The Expanding Chinese Nuclear Threat

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In 2006, China said that it was “progressively improving its force structure” of both nuclear and conventional missiles.[1] This is exactly what has happened. This expansion of Chinese nuclear capability has occurred despite the fact that the U.S. drastically reduced its nuclear capabilities after 2001. China’s nuclear buildup must be viewed in the context of the largest and longest sustained military buildup in the post-Cold War world. What is very significant is that China began its military buildup after threats to China largely evaporated at the end of the Cold War.

China is extremely secretive about its nuclear forces.[2] In 1982, Mao’s successor, Deng Xiaoping, said that China should “…hide our capabilities and bide our time.”[3] This may be a good description of Chinese policy when it comes to revealing its nuclear capability. Its objective would appear to be to hide its capabilities to achieve strategic surprise and minimize the risk of a U.S. response to its nuclear buildup. However, it is noteworthy that the Chinese state media and, to some extent, the Chinese government have been more open in revealing China’s nuclear capability for its non-strategic systems.

Despite Chinese secrecy, what is known is troubling. Chinese nuclear expansion must be viewed against the backdrop of Chinese territorial expansion in the South and East China Seas and the overall growth of Chinese military capability. The Chinese government promotes strong nationalism and communist ideology is still prevalent in the People’s Liberation Army (PLA).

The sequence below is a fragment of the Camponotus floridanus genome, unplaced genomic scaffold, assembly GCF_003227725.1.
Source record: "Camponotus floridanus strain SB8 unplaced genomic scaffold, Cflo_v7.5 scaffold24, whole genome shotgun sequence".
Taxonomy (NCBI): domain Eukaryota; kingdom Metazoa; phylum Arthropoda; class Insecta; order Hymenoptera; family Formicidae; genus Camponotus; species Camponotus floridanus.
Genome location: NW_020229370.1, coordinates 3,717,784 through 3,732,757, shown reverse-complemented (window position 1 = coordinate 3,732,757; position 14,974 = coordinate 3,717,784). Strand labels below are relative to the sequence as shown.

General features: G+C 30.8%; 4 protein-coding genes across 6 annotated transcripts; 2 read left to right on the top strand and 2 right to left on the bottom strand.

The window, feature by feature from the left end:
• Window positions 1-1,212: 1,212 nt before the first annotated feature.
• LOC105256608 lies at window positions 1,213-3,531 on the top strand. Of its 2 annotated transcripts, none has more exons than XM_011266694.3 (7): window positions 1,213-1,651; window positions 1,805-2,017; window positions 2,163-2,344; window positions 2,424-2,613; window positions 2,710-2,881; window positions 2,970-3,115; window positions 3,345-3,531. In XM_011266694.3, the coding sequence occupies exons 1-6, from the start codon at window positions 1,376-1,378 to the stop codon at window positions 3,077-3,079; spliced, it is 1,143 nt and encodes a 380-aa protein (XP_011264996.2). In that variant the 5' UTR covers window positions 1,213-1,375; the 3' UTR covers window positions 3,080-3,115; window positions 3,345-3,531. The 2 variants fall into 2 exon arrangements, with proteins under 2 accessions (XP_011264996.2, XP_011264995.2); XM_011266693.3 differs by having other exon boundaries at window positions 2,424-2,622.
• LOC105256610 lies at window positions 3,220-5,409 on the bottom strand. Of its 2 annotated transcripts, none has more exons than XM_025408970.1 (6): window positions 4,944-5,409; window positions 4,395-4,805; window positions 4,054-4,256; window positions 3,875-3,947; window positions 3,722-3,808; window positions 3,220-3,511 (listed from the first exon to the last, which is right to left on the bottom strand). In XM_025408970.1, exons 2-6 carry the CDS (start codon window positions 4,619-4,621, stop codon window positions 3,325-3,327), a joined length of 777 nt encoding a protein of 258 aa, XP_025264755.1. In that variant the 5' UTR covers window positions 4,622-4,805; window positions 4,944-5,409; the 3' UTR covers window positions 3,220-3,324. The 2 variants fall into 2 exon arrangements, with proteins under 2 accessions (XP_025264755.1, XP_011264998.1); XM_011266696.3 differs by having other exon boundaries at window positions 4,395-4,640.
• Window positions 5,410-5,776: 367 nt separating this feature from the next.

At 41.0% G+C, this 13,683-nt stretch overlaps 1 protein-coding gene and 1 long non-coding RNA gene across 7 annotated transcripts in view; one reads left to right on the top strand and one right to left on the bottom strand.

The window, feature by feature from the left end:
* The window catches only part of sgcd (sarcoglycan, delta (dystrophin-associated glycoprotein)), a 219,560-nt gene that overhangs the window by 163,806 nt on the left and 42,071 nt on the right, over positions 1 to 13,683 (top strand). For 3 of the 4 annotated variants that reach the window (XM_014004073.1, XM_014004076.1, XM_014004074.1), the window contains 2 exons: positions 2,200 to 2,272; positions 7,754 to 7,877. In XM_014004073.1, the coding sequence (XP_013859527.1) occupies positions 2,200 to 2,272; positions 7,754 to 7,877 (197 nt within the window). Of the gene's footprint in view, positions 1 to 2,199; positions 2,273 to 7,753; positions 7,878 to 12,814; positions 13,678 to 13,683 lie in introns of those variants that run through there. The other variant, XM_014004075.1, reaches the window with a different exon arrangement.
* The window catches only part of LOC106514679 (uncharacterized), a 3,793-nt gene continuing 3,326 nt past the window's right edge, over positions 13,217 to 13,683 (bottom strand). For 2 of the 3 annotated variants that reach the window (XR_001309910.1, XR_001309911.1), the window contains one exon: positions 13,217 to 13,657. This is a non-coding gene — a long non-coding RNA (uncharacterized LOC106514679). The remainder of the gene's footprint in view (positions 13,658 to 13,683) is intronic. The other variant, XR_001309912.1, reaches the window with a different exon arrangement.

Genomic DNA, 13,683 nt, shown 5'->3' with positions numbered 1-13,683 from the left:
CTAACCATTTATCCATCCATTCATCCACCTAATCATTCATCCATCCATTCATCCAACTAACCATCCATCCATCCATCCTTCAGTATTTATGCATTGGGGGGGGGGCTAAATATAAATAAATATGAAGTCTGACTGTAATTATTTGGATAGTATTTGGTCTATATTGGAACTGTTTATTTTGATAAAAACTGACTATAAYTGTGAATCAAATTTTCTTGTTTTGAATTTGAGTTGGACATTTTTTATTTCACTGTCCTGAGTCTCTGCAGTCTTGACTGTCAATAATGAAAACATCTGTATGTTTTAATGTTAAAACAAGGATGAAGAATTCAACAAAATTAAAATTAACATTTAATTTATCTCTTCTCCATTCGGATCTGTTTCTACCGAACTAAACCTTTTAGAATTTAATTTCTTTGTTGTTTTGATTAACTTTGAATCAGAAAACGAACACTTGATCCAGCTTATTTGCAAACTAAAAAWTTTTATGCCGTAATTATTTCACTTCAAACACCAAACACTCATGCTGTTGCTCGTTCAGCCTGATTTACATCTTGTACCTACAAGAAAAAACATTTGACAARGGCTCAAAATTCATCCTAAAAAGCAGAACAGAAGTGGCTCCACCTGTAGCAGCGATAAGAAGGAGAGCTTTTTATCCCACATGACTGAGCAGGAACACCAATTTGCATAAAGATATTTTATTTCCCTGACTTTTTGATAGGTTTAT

The Expansion of Chinese Strategic Nuclear Forces

According to the 2018 Nuclear Posture Review, “China, too, is modernizing and expanding its already considerable nuclear forces. Like Russia, China is pursuing entirely new nuclear capabilities tailored to achieve particular national security objectives while also modernizing its conventional military, challenging traditional U.S. military superiority in the Western Pacific.”[4] Furthermore, the report says China, like Russia, has added: “…new types of nuclear capabilities to their arsenals, increased the salience of nuclear forces in their strategies and plans, and engaged in increasingly aggressive behavior, including in outer space and cyberspace.”[5].

A 2017 National Institute for Public Policy (NIPP) report points out, “The Obama Administration estimated that China has several hundred nuclear weapons, but other estimates place the number much higher.”[6] The high estimates go up to several thousand.[7] Irrespective of what the current number is, there are indications of a major force expansion. The NIPP report further noted, “The extensive length of China’s ‘Underground Great Wall’ (which the Chinese say is 5,000 km of deep tunnels), suggests that a larger force of nuclear-armed ICBMs may be planned.”[8] In addition to protecting mobile ICBMs, these tunnels provide a place to hide them. The implication of this extensive network of deep tunnels for U.S. nuclear weapons requirements has been largely ignored. While the Obama Administration stated we needed “significant” counterforce capability, its subsequent programmatic decisions went in the opposite direction.[9] Some of this has been changed by the 2018 Nuclear Posture Review, but some of it has not. Thus, the U.S.’ ability to target these tunnels is limited because we have inadequate capability to destroy hard and deeply buried targets and it is actually declining.[10]